To the ancestors of the Maya, Inca, and Aztec, weaving was extremely important and highly valued - almost every woman wove, and textiles were once used as currency. Among them, Inca weavers were considered the most accomplished. They usually wove on backstrap looms, a heritage that has been passed down through generations and still lives today.
A simple backstrap loom consists of two sticks, between which the warps are stretched. With a rope, one end of the loom is attached to a fixed object, usually a post or a tree. The other end is attached to the weaver's body with a strap wrapping around the back, hence the name "backstrap weaving." With a shuttle to pass threads through the layers, the weaver leans back and uses her or his weight to tension the loom, creating elaborate textiles.
For indigenous female artisans, backstrap weaving is an ideal technique. The light and portable equipment can be set up anywhere, making it easy for them to balance many other daily duties, such as child-caring and home maintenance, while supplementing their household income through weaving.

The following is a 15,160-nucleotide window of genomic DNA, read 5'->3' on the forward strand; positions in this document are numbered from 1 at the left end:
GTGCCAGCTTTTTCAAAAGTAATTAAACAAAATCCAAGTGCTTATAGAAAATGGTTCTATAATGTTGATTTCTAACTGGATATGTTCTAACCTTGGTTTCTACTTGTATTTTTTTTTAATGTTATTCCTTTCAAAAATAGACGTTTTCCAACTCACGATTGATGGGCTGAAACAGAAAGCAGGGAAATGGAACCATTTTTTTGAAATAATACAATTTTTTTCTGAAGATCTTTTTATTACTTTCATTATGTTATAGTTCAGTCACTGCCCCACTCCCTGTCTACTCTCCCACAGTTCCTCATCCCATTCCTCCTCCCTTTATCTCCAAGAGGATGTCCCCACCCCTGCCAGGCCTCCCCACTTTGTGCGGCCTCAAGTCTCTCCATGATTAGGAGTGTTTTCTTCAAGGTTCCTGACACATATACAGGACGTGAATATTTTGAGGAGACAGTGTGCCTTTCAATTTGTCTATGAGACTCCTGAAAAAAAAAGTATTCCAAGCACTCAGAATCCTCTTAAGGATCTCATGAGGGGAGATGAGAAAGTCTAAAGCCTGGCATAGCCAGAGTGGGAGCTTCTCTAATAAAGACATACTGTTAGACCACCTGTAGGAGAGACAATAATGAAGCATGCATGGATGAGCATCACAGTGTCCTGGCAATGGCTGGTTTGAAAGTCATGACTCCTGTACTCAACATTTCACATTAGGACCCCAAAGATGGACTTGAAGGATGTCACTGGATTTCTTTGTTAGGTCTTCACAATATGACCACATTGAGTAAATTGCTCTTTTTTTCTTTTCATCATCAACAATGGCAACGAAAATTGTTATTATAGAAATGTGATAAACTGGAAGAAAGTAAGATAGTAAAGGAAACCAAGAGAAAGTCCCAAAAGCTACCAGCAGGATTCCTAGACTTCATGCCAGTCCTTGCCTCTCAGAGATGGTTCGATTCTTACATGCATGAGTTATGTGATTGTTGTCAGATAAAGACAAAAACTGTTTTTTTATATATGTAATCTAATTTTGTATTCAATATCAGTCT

Backstrap weaving is still a living craft in the indigenous communities in Peru, Mexico, and Guatemala. Artisans use locally sourced, hand-spun, and naturally dyed cotton yarns to create exquisite textiles for fashion and home accessories. We proudly carry home textiles handcrafted by backstrap weavers in Peru, Guatemala, and Mexico. Click to view the collections by País Textil from Peru, Natural Art from Guatemala, and pillows made in the Highlands of Chiapas, Mexico with the support from Aid to Artisans.
(Images: Courtesy of País Textil)